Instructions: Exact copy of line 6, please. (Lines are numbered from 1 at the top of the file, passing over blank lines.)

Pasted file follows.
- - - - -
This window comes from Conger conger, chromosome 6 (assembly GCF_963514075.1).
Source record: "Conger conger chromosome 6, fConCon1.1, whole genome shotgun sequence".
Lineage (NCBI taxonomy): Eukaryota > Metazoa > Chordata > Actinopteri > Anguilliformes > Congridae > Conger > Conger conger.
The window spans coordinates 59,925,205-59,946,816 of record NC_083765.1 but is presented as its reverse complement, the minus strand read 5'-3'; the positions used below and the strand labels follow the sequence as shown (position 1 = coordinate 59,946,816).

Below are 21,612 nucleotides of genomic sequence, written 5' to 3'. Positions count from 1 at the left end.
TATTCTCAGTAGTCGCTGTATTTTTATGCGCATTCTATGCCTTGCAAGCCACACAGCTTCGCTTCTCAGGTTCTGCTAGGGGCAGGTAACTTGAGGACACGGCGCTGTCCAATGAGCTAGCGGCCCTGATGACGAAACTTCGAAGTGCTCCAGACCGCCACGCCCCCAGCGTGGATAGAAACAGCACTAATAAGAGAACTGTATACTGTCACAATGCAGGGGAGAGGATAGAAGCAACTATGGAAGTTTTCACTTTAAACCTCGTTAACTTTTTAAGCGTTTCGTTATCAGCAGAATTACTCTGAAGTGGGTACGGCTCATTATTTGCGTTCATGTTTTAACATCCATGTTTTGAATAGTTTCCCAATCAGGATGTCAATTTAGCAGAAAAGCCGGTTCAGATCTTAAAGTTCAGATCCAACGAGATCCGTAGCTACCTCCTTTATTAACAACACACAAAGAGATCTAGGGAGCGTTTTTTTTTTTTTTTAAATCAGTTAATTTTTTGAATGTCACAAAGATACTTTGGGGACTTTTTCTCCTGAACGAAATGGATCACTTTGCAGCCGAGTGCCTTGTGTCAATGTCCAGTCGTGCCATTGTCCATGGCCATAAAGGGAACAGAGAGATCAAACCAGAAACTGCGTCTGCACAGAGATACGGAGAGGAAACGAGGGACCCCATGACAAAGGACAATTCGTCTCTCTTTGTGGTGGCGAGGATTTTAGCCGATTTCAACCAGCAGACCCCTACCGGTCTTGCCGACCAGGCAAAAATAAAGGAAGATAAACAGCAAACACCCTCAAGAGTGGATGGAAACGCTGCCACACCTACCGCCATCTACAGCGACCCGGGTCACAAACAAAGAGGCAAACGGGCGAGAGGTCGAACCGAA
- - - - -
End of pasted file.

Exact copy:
TATTCTCAGTAGTCGCTGTATTTTTATGCGCATTCTATGCCTTGCAAGCCACACAGCTTCGCTTCTCAGGTTCTGCTAGGGGCAGGTAACTTGAGGACACGGCGCTGTCCAATGAGCTAGCGGCCCTGATGACGAAACTTCGAAGTGCTCCAGACCGCCACGCCCCCAGCGTGGATAGAAACAGCACTAATAAGAGAACTGTATACTGTCACAATGCAGGGGAGAGGATAGAAGCAACTATGGAAGTTTTCACTTTAAACCTCGTTAACTTTTTAAGCGTTTCGTTATCAGCAGAATTACTCTGAAGTGGGTACGGCTCATTATTTGCGTTCATGTTTTAACATCCATGTTTTGAATAGTTTCCCAATCAGGATGTCAATTTAGCAGAAAAGCCGGTTCAGATCTTAAAGTTCAGATCCAACGAGATCCGTAGCTACCTCCTTTATTAACAACACACAAAGAGATCTAGGGAGCGTTTTTTTTTTTTTTTAAATCAGTTAATTTTTTGAATGTCACAAAGATACTTTGGGGACTTTTTCTCCTGAACGAAATGGATCACTTTGCAGCCGAGTGCCTTGTGTCAATGTCCAGTCGTGCCATTGTCCATGGCCATAAAGGGAACAGAGAGATCAAACCAGAAACTGCGTCTGCACAGAGATACGGAGAGGAAACGAGGGACCCCATGACAAAGGACAATTCGTCTCTCTTTGTGGTGGCGAGGATTTTAGCCGATTTCAACCAGCAGACCCCTACCGGTCTTGCCGACCAGGCAAAAATAAAGGAAGATAAACAGCAAACACCCTCAAGAGTGGATGGAAACGCTGCCACACCTACCGCCATCTACAGCGACCCGGGTCACAAACAAAGAGGCAAACGGGCGAGAGGTCGAACCGAA